About the Author(s)

Anthony J. Mills Email symbol
Department of Soil Science, Faculty of AgriSciences, Stellenbosch University, Stellenbosch, South Africa

Tercia Strydom symbol
Scientific Services, South African National Parks, Skukuza, South Africa

Jessica L. Allen symbol
OneWorld Sustainable Investments, Cape Town, South Africa

Julia Baum symbol
African Wildlife Economy Institute, Stellenbosch University, Stellenbosch, South Africa


Mills, A.J., Strydom, T., Allen, J.L. & Baum, J., 2023, ‘Potential geochemical constraints on tree seedlings in northern Kruger National Park grasslands’, Koedoe 65(1), a1773. https://doi.org/10.4102/koedoe.v65i1.1773

Short Communication

Potential geochemical constraints on tree seedlings in northern Kruger National Park grasslands

Anthony J. Mills, Tercia Strydom, Jessica L. Allen, Julia Baum

Received: 19 Apr. 2023; Accepted: 27 June 2023; Published: 26 July 2023

Copyright: © 2023. The Author(s). Licensee: AOSIS.
This is an Open Access article distributed under the terms of the Creative Commons Attribution License, which permits unrestricted use, distribution, and reproduction in any medium, provided the original work is properly cited.

In the northern Kruger National Park (KNP), South Africa, there are extensive areas of treeless grassland interspersed within treed savannas (Figure 1) (Pienaar 1963). To the authors’ knowledge, there have been no investigations into the factors preventing trees from establishing in these grasslands.

FIGURE 1: Study site location and habitats within the Kruger National Park (KNP), South Africa, showing (a) the distribution of treeless grasslands in the northern Kruger National Park, photographs of (b) grassland and (c) adjacent treed savanna and (d) the location of sampling plots (~100 m2) in grassland (squares) and savanna (triangles).

There are many potential factors that could lead to poor recruitment of tree seedlings in these grasslands relative to the savanna matrix. Such factors, including for example competition from grass and herbivory pressure (Morrison et al. 2019; Porensky & Veblen 2012; Riginos 2009; Van Auken & Bush 1988), warrant further investigation. Soil nutrients are likely to interact with herbivory and grass competition in the tree constraint given that sub-optimal availability of any particular nutrient will adversely affect a recently germinated tree seedling’s rate of growth as well as recovery from herbivory (Cohn, Van Auken & Bush 1989; Kambatuku, Cramer & Ward 2011; Vadigi & Ward 2012). Consequently, the soil surface of the grasslands and adjacent savannas was sampled as a first step in assessing the potential influence of nutrition on grass competition as well as tree seedling growth immediately after germination.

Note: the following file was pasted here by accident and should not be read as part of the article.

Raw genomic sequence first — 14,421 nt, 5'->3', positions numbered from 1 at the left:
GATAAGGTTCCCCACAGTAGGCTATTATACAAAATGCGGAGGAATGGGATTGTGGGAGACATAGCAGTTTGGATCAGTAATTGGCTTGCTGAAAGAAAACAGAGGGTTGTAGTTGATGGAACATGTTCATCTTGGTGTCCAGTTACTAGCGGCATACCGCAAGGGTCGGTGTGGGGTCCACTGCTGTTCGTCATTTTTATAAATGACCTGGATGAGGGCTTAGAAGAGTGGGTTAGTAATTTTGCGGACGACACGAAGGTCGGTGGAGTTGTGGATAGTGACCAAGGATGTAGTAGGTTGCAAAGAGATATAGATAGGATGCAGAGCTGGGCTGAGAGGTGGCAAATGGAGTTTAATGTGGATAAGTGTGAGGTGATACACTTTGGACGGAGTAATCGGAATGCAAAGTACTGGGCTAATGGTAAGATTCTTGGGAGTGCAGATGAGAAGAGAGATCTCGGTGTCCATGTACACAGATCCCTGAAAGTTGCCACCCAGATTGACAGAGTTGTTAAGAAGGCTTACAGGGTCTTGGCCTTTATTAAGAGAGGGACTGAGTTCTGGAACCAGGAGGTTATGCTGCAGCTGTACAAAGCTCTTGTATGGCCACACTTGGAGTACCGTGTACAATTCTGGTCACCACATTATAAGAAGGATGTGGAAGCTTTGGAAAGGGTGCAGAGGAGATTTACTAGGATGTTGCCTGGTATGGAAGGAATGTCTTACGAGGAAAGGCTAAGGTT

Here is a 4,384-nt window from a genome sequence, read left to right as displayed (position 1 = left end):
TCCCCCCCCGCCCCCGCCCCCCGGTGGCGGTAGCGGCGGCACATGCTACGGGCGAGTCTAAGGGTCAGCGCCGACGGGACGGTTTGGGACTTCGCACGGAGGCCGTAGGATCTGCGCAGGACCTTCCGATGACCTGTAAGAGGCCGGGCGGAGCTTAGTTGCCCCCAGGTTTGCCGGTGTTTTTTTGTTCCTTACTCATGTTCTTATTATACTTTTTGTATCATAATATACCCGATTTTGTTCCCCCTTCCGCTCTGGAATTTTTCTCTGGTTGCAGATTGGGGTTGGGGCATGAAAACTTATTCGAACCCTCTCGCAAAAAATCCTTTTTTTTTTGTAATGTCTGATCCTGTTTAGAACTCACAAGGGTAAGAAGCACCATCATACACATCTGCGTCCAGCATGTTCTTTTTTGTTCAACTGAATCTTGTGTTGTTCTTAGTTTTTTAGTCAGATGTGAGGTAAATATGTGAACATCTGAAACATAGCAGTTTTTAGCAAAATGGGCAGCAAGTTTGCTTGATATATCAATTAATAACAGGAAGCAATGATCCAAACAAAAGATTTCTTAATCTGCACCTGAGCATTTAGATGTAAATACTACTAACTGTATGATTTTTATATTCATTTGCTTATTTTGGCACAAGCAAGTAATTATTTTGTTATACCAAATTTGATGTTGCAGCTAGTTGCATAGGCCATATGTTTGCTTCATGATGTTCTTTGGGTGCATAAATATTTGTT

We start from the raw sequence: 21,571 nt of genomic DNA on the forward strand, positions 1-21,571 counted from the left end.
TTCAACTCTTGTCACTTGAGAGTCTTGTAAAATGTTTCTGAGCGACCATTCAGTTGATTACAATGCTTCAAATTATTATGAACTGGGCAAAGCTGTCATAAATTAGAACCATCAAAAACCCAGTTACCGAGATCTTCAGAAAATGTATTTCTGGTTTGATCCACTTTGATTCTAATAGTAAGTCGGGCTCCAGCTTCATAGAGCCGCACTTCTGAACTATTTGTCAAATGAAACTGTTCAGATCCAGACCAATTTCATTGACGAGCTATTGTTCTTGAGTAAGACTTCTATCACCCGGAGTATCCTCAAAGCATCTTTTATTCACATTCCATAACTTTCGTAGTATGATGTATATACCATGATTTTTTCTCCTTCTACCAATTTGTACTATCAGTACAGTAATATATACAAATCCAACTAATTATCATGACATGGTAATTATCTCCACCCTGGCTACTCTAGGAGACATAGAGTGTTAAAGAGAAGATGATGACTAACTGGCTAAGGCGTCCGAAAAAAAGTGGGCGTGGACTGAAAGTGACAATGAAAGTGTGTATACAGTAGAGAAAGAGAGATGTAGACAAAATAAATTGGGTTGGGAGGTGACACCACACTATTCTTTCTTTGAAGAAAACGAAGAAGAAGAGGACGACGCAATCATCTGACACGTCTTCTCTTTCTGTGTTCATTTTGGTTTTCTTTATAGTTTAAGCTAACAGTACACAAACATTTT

Forty composite soil samples (0 cm–2 cm) were taken from an extensive treeless grassland and adjacent savanna north of Letaba Rest Camp in the KNP, South Africa with permission from the South African National Parks. The dominant tree in the savanna is Colophospermum mopane. The underlying geology of both vegetation types is Letaba basalt. The study did not include excavation of soil pits and consequently the researchers did not classify the soils. However, a study by Venter (1990) near the study site found that the two most common soil forms were Oakleaf and Valsrivier. The Oakleaf soil form is a cumulic soil characterised by young, unconsolidated sediment, either colluvial, alluvial or aeolian in origin (Fey 2010) with A horizons ~10 cm–20 cm deep (SCWG 2018). The Valsrivier soil form is a clay-enriched duplex soil (Fey 2010) with A horizons ~15 cm–25 cm deep (SCWG 2018). Each composite sample comprised 8–10 sub-samples taken from 100 cm2 within a plot of 100 m2. The samples in savannas were taken outside of tree canopies. The influence of land use on the geochemistry of the 0 cm–2 cm surface layer of the soils sampled is likely to be insignificant because no agriculture has taken place in the area for at least one century.

Soil samples were air-dried and sieved to < 2 mm. pH was determined using a 1:2.5 soil:1M KCl solution. Inductively coupled plasma mass spectrometry was used to analyse: (1) potassium; calcium; magnesium and sodium (1% citric acid extract) (Division of Chemical Services 1956); (2) phosphorous (1% citric acid extract) (Du Plessis & Burger 1965); (3) sulfur (calcium phosphate extract) (Beaton, Burns & Platou 1968); (4) boron (hot water extract) (Bingham 1982); and (5) manganese, copper, zinc (0.02M di-ammonium ethylenediaminetetraacetic acid extract) (Beyers & Coetzer 1971; Trierweiler & Lindsay 1969). Organic carbon was determined using the Walkley-Black method (Nelson & Sommers 1982; Walkley 1935).